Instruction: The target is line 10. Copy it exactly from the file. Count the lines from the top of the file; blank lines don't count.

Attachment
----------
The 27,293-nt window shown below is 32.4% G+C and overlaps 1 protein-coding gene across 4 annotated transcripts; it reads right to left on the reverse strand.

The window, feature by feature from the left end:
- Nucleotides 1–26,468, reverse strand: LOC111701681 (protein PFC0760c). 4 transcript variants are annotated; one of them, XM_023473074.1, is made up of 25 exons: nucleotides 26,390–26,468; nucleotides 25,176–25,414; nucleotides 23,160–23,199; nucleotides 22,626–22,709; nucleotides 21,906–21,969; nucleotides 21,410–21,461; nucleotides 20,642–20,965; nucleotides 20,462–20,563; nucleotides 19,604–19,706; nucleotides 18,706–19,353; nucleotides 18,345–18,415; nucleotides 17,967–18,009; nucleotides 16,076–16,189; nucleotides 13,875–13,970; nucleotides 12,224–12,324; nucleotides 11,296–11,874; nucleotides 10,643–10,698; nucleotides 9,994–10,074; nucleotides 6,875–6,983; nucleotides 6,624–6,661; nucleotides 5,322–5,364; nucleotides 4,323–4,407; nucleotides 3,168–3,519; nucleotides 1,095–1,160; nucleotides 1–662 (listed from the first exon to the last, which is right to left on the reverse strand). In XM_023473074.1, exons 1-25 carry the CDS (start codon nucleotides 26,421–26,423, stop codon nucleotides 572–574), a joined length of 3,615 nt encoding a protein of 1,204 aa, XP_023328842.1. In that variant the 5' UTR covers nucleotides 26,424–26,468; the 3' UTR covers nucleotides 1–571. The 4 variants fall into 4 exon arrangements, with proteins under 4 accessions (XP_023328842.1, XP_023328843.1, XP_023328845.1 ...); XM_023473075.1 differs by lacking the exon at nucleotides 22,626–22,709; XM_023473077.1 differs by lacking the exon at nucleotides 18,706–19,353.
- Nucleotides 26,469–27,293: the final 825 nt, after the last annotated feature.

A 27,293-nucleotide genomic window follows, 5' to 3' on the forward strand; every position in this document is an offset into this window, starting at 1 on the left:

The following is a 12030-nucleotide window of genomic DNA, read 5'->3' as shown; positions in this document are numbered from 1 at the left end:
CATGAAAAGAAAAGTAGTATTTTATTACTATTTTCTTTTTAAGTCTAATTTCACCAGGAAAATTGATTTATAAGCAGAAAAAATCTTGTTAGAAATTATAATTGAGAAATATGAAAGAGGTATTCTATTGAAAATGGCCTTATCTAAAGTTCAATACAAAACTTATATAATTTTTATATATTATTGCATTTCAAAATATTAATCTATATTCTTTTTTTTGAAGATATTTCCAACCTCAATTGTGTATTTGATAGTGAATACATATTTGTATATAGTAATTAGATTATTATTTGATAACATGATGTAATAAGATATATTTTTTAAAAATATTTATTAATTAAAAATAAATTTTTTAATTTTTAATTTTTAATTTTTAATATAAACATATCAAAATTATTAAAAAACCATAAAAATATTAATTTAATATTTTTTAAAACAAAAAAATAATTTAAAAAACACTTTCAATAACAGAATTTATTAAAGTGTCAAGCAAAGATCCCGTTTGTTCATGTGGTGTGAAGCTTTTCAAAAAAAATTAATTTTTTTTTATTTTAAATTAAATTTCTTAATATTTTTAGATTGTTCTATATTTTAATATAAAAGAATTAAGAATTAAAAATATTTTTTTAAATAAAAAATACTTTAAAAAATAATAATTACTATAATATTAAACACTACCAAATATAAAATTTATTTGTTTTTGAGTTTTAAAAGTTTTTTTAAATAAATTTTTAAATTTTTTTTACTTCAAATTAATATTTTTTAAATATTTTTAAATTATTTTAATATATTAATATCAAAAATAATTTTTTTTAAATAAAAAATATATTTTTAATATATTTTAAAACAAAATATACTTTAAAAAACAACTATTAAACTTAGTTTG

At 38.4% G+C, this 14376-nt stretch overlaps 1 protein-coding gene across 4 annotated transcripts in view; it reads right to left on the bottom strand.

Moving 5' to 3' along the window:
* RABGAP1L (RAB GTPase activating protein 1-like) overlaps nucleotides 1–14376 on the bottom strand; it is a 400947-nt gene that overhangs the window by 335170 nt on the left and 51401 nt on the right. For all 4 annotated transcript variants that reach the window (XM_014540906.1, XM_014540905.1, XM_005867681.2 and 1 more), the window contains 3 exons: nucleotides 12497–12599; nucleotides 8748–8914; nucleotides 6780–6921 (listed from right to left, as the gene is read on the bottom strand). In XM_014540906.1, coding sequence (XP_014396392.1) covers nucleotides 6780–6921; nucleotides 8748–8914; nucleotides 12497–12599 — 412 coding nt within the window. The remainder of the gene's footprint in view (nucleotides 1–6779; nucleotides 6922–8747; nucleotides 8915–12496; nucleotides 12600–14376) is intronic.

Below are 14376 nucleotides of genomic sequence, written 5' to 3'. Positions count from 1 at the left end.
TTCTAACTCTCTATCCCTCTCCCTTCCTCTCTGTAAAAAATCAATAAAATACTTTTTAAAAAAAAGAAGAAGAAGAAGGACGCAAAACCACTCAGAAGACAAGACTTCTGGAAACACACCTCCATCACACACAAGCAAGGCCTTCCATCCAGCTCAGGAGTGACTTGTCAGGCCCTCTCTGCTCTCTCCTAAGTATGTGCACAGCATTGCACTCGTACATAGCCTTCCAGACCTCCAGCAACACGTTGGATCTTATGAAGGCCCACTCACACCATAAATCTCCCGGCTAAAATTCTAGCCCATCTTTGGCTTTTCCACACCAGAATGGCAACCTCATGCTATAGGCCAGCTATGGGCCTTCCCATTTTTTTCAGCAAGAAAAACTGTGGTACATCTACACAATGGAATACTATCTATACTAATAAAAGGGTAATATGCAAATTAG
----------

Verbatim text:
* RABGAP1L (RAB GTPase activating protein 1-like) overlaps nucleotides 1–14376 on the bottom strand; it is a 400947-nt gene that overhangs the window by 335170 nt on the left and 51401 nt on the right. For all 4 annotated transcript variants that reach the window (XM_014540906.1, XM_014540905.1, XM_005867681.2 and 1 more), the window contains 3 exons: nucleotides 12497–12599; nucleotides 8748–8914; nucleotides 6780–6921 (listed from right to left, as the gene is read on the bottom strand). In XM_014540906.1, coding sequence (XP_014396392.1) covers nucleotides 6780–6921; nucleotides 8748–8914; nucleotides 12497–12599 — 412 coding nt within the window. The remainder of the gene's footprint in view (nucleotides 1–6779; nucleotides 6922–8747; nucleotides 8915–12496; nucleotides 12600–14376) is intronic.